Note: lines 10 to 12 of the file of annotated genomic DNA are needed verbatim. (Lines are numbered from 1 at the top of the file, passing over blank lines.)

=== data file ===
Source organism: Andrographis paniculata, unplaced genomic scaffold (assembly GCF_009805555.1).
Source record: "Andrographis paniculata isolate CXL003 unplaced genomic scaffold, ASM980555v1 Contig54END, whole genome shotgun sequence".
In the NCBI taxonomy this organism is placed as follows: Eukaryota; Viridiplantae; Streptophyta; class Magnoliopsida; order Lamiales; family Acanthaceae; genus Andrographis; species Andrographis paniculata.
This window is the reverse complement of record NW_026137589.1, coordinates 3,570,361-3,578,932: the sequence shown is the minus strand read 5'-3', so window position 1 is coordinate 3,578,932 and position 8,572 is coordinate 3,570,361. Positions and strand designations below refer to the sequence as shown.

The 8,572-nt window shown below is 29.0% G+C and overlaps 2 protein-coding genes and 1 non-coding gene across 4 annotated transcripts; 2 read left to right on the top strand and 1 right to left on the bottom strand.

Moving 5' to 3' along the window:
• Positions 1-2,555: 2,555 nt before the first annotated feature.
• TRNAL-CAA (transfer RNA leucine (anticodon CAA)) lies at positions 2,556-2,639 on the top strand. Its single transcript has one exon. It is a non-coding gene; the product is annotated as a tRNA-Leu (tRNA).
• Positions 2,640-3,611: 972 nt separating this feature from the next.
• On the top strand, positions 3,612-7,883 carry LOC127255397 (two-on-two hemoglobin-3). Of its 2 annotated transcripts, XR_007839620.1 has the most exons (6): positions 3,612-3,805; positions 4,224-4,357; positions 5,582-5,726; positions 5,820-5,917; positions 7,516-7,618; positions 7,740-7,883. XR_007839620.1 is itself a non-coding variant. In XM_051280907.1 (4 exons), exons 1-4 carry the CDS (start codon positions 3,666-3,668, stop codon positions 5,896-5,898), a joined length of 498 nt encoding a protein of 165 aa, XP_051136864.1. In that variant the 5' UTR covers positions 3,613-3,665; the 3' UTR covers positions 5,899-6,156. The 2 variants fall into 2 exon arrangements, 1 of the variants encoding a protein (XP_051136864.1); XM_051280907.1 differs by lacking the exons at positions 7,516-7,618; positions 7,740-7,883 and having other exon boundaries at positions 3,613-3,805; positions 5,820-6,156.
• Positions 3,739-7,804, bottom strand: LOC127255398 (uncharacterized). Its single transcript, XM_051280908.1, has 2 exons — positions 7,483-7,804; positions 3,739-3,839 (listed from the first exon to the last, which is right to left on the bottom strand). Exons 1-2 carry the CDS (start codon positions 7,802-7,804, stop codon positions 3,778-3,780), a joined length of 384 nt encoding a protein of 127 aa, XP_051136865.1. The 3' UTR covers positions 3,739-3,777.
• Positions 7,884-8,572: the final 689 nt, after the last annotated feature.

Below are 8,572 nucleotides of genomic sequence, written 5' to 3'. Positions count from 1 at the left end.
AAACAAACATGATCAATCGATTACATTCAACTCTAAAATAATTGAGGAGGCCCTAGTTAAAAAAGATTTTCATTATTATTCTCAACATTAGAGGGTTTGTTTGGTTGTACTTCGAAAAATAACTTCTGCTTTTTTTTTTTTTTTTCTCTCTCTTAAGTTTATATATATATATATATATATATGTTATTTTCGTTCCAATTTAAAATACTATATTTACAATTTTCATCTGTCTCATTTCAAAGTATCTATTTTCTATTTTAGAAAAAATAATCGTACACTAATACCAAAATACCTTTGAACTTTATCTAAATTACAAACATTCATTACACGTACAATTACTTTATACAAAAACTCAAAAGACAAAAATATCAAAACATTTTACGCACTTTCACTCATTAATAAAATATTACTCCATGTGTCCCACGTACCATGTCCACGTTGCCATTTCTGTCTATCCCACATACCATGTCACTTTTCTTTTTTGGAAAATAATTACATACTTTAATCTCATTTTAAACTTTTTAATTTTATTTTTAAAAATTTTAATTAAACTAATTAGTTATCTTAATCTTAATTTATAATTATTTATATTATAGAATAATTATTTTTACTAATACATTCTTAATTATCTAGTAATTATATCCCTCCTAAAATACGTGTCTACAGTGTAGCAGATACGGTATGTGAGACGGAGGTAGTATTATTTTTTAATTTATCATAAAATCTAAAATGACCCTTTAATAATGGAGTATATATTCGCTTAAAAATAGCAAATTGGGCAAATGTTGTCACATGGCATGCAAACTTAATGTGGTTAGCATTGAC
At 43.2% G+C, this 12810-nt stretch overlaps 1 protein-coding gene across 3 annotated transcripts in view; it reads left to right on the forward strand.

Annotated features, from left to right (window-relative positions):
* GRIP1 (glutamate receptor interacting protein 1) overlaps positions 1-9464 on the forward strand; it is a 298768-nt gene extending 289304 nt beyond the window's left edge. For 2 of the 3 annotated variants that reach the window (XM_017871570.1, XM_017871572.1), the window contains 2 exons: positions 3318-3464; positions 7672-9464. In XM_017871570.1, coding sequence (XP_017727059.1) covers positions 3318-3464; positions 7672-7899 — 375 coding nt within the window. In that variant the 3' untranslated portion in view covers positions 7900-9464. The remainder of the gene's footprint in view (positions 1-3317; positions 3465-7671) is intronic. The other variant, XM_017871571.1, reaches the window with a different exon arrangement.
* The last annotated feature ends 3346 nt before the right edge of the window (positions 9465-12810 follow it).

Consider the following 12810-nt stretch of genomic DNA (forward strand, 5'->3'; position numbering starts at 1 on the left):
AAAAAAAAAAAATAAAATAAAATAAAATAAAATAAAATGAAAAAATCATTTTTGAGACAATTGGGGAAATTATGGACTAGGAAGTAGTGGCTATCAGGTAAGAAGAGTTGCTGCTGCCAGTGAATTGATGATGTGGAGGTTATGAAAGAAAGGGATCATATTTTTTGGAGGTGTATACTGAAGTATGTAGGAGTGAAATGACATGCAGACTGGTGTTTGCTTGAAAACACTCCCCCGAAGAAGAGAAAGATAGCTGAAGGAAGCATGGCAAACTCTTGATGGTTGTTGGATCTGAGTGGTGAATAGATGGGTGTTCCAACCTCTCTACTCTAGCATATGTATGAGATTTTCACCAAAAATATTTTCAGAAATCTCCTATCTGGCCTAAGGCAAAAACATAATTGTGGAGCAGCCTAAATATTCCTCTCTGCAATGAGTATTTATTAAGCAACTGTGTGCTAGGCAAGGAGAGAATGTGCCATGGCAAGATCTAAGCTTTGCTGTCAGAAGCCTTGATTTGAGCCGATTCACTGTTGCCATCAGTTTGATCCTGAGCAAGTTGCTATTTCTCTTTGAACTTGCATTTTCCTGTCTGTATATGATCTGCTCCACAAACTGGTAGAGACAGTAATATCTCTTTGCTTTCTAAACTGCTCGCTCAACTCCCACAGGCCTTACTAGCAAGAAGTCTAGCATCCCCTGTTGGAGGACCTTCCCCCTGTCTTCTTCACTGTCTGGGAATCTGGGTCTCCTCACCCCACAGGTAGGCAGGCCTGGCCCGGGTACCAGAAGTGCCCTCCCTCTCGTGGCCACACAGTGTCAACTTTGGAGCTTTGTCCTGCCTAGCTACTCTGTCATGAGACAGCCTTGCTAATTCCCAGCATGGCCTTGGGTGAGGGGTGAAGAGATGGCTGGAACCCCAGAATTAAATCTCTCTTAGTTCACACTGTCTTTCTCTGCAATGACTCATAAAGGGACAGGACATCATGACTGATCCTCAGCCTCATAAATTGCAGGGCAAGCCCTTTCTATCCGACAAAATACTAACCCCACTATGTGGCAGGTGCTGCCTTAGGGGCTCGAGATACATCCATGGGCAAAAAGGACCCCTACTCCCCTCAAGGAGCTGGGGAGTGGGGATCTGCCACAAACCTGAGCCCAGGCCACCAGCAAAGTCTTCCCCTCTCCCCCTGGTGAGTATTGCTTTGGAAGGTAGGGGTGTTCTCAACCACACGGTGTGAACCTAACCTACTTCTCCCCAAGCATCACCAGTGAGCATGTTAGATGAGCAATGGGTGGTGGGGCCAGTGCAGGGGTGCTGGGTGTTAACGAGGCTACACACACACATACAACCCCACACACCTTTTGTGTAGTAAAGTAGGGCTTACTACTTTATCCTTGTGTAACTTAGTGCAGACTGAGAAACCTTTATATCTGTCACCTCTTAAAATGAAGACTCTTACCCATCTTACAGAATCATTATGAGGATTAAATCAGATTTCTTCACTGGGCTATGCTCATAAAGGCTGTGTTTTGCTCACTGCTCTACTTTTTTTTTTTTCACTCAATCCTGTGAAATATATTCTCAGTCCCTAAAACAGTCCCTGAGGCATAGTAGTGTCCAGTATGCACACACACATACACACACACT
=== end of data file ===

• On the top strand, positions 3,612-7,883 carry LOC127255397 (two-on-two hemoglobin-3). Of its 2 annotated transcripts, XR_007839620.1 has the most exons (6): positions 3,612-3,805; positions 4,224-4,357; positions 5,582-5,726; positions 5,820-5,917; positions 7,516-7,618; positions 7,740-7,883. XR_007839620.1 is itself a non-coding variant. In XM_051280907.1 (4 exons), exons 1-4 carry the CDS (start codon positions 3,666-3,668, stop codon positions 5,896-5,898), a joined length of 498 nt encoding a protein of 165 aa, XP_051136864.1. In that variant the 5' UTR covers positions 3,613-3,665; the 3' UTR covers positions 5,899-6,156. The 2 variants fall into 2 exon arrangements, 1 of the variants encoding a protein (XP_051136864.1); XM_051280907.1 differs by lacking the exons at positions 7,516-7,618; positions 7,740-7,883 and having other exon boundaries at positions 3,613-3,805; positions 5,820-6,156.
• Positions 3,739-7,804, bottom strand: LOC127255398 (uncharacterized). Its single transcript, XM_051280908.1, has 2 exons — positions 7,483-7,804; positions 3,739-3,839 (listed from the first exon to the last, which is right to left on the bottom strand). Exons 1-2 carry the CDS (start codon positions 7,802-7,804, stop codon positions 3,778-3,780), a joined length of 384 nt encoding a protein of 127 aa, XP_051136865.1. The 3' UTR covers positions 3,739-3,777.
• Positions 7,884-8,572: the final 689 nt, after the last annotated feature.